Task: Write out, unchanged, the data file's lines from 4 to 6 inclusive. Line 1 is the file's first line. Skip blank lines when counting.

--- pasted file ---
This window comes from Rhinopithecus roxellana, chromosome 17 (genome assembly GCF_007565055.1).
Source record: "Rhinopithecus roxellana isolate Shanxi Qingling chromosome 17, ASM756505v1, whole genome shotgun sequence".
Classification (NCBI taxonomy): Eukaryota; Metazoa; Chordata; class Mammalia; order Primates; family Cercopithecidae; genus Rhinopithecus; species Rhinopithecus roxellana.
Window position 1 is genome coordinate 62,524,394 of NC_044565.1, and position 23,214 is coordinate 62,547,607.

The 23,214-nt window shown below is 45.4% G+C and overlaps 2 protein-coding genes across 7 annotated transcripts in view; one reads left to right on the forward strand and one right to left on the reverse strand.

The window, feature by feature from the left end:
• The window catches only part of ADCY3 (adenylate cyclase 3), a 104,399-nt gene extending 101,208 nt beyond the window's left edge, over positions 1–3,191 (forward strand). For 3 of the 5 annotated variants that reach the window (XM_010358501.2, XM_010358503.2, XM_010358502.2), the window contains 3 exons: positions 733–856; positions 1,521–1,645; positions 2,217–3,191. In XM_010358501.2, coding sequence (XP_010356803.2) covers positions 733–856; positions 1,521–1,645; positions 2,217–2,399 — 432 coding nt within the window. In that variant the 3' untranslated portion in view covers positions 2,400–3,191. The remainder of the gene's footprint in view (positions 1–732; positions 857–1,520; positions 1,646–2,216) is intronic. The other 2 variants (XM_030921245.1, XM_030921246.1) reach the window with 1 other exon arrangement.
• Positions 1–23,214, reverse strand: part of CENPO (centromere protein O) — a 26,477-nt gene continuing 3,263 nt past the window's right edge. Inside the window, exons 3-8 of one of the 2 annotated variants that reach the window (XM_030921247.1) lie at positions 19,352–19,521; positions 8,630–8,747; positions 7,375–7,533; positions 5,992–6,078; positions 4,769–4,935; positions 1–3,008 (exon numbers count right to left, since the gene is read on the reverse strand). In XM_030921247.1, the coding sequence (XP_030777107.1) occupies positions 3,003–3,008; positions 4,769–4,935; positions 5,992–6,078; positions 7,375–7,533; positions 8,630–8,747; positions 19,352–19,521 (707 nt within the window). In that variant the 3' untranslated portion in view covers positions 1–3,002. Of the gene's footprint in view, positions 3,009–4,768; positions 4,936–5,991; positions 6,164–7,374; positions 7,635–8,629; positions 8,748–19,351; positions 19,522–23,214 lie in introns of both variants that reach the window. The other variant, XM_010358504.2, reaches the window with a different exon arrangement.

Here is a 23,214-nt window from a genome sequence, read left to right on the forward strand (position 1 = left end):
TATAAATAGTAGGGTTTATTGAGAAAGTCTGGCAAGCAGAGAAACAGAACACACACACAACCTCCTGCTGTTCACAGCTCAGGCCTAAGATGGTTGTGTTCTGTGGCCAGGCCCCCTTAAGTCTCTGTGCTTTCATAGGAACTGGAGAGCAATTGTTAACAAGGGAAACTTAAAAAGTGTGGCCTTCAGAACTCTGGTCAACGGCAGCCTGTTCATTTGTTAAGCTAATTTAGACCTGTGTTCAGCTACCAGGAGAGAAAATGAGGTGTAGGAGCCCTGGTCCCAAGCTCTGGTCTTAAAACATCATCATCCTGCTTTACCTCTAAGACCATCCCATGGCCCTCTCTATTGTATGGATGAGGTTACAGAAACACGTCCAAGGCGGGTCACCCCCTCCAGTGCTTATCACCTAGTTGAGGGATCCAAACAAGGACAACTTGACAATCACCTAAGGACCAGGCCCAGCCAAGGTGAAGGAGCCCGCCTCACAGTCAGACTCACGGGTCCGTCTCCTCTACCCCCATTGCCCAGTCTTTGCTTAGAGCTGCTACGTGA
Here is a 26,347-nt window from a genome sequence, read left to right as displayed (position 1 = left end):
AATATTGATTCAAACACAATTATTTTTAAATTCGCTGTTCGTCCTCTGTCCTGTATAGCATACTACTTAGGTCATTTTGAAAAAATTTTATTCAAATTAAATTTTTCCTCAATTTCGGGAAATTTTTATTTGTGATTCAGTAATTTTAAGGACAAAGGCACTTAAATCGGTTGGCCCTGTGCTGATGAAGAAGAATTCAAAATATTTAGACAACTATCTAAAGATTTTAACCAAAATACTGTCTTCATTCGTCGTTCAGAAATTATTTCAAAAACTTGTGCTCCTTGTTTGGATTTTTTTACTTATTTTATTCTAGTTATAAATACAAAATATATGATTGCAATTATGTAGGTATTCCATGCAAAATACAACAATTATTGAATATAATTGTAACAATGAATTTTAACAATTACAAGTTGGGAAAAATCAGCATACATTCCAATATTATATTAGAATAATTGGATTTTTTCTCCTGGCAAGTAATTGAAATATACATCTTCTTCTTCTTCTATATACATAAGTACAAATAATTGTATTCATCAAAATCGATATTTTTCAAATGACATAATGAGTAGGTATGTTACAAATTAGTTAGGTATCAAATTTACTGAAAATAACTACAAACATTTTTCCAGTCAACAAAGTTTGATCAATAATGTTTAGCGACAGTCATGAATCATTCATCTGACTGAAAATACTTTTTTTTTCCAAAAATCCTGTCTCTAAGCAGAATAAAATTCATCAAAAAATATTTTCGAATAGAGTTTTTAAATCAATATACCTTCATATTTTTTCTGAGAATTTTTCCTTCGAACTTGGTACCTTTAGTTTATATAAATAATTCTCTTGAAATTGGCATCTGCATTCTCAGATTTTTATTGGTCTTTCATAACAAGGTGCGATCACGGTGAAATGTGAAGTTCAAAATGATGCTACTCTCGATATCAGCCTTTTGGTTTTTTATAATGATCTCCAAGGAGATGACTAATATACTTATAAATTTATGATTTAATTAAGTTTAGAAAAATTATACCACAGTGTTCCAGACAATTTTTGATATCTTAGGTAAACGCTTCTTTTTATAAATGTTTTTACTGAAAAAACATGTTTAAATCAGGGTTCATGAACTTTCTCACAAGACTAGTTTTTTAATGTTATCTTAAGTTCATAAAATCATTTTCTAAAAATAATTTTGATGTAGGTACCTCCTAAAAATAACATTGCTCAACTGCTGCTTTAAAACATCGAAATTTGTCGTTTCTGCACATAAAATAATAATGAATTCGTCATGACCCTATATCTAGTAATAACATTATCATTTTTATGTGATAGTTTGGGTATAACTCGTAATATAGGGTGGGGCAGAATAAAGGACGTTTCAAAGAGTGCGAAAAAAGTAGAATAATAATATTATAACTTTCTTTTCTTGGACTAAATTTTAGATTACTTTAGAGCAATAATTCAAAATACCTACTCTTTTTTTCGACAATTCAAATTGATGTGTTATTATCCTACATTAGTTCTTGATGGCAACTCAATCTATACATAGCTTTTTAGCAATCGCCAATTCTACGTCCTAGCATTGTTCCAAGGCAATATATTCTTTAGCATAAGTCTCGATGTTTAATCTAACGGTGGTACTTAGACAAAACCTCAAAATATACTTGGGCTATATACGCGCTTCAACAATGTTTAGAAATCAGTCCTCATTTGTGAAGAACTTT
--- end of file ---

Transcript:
Window position 1 is genome coordinate 62,524,394 of NC_044565.1, and position 23,214 is coordinate 62,547,607.

The 23,214-nt window shown below is 45.4% G+C and overlaps 2 protein-coding genes across 7 annotated transcripts in view; one reads left to right on the forward strand and one right to left on the reverse strand.

The window, feature by feature from the left end: